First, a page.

You know that envelope (invitation, response card, etc.) you just ruined? Don’t throw it out. Use it as a template to make your corrections. You now know where you don’t want your text. Make your corrections and just run it through the printer a second (or even 3rd or 4th) time. Just use a different color print each time so you know to where you’ve moved your text.
In the examples below, I’ve blurred the names and address. So don’t worry, your vision hasn’t gone selectively blurry.
As you can see from the Invitation below I ended up printing it 3 times. Once my orientation was wrong. And then my placement was off. By using 2 different colors I was able to run the invite through and get the orientation and placement right. The flowers in the lower left, added a bit of a fun in getting just the reception inforrmation to move to the right.
I use Microsoft Publisher for most of my publishing. Mail merges are a pain, but the plus is the text boxes stay put and can be placed anywhere. With the invite above, the flowers in the lower right created fun with which Word would have had problems. I just used a blank & empty text box to force the reception information to the right.
The image below is the back of the invitation envelope. As you can see, the 1st time I ran it through, I had the the text on the file in the wrong place (at the bottom). And actually that is the 2nd time I ran it through the printer. The first time I had the envelope in the printer wrong and ended up printing on the front of the envelope. The 2nd time I ran it through on the back, I moved the text in the file, but the text was not where I wanted it on the envelope (I wanted it very close to the edge of the flap). I ran this envelope through the printer a total of 6 times – for the back – until I finally got the text where I wanted it. Horizontally it never moves, vertically well, lets just say I was challenged.
Another tip is … Know Your Printer. Mine doesn’t like odd sized paper – which seems to be anything other than 8.5″x11″. Ok, it’s not that tempermental, but I can’t run just any old size through and have it come out brilliantly on the first try (which is obvious from these pictures). Ususally I have to choose a paper size close to that with which I am working and make modifications to the location of the text on the file in order to get it to print right. To the left is the front of the response envelope. With these envelopes, I had to flatten them out to get a size that my printer liked. And then when I ran them though flap first they kept jamming. So I ran them through bottom first, which meant my text on the envelope was upside down. Which is another reason to use Publisher. Rotating the text boxes is a snap. I got the vertical location on the 2nd try (the first one – just the hearts are visable – I had the text box in the upright position, not the upside down position). On the 3rd try (black ink) I got things just where I wanted them.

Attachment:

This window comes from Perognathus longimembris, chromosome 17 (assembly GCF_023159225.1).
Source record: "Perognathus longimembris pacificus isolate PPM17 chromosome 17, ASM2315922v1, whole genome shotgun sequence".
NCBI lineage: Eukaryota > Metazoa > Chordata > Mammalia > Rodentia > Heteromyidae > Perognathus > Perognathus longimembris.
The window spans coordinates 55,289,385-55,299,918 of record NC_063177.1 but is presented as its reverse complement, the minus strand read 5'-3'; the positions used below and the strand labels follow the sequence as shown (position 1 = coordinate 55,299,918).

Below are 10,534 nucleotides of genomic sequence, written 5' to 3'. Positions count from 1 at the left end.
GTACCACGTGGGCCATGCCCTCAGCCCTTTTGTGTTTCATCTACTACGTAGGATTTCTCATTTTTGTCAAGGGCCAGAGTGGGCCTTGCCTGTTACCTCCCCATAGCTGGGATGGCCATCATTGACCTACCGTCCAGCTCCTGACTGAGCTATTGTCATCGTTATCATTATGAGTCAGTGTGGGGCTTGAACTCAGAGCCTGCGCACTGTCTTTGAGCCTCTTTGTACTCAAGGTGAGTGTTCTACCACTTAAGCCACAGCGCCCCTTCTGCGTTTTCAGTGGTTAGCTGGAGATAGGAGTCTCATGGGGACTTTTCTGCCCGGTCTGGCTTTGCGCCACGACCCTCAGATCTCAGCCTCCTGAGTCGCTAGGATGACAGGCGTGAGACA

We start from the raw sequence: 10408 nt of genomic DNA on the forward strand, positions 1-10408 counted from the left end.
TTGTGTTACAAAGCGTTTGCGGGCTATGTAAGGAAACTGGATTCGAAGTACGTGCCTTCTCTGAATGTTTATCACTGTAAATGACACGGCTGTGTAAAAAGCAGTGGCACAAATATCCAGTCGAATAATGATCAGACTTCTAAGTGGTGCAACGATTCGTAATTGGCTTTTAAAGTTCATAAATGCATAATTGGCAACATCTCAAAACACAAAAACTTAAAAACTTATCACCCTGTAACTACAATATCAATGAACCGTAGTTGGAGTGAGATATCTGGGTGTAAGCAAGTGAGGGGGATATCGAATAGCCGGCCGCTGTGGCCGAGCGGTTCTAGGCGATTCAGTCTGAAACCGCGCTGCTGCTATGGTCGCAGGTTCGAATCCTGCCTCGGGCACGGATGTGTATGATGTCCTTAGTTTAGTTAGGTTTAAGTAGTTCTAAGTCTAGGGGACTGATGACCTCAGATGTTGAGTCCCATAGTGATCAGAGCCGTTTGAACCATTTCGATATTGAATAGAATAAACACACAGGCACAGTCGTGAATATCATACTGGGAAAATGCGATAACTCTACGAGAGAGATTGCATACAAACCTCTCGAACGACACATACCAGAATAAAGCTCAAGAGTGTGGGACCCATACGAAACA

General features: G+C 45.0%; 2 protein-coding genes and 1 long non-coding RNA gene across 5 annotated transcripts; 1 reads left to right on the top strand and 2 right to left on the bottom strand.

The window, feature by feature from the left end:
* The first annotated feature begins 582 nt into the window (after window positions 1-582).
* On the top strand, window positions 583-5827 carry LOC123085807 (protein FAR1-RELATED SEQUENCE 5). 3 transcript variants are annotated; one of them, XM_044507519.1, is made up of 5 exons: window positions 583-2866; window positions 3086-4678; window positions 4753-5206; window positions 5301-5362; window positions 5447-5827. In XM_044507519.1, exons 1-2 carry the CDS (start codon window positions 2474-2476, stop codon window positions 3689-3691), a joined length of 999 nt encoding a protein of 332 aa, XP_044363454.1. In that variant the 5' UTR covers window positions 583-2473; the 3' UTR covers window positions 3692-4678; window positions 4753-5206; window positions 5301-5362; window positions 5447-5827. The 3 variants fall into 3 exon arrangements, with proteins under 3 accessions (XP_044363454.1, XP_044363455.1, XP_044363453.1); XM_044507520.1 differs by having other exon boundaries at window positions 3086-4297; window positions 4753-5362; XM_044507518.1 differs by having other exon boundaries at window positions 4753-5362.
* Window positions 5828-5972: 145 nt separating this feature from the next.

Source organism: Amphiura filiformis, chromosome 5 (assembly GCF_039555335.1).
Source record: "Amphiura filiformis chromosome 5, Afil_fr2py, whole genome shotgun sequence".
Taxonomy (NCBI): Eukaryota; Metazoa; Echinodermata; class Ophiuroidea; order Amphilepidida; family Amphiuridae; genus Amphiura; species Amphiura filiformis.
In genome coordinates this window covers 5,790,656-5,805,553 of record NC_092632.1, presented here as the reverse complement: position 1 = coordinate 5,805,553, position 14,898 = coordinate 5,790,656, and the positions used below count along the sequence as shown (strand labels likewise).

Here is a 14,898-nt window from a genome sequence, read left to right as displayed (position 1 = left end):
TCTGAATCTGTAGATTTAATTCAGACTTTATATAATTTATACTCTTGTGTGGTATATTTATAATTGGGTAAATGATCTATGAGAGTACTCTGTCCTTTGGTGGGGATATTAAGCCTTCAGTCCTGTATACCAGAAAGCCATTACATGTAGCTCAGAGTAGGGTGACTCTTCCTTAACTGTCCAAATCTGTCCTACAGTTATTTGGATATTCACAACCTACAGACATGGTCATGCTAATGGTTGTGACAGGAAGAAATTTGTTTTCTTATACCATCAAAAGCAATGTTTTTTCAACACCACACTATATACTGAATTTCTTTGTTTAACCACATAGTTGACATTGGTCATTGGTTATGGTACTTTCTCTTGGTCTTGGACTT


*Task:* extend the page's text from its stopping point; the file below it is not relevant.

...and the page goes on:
The image below is the front of a card the bride wanted to add for the original wedding party. The handwritten note on the bottom “bottom up” is from the printing of the inside. It let me know that that is part of the page is furthest away from the printer and that that side was up when printing. The black line mid-way up is my fold. As you can see, again I got the vertical ok but my horizontal was off. (red was the 1st print and black was the 2nd print). The inside, both the horizontal and vertical were off on the 1st print. I use various techinques to mark where I want my text to go – including an MS clipart of the letter x. I use rulers, pens, lights and some luck. And that is a post for another day.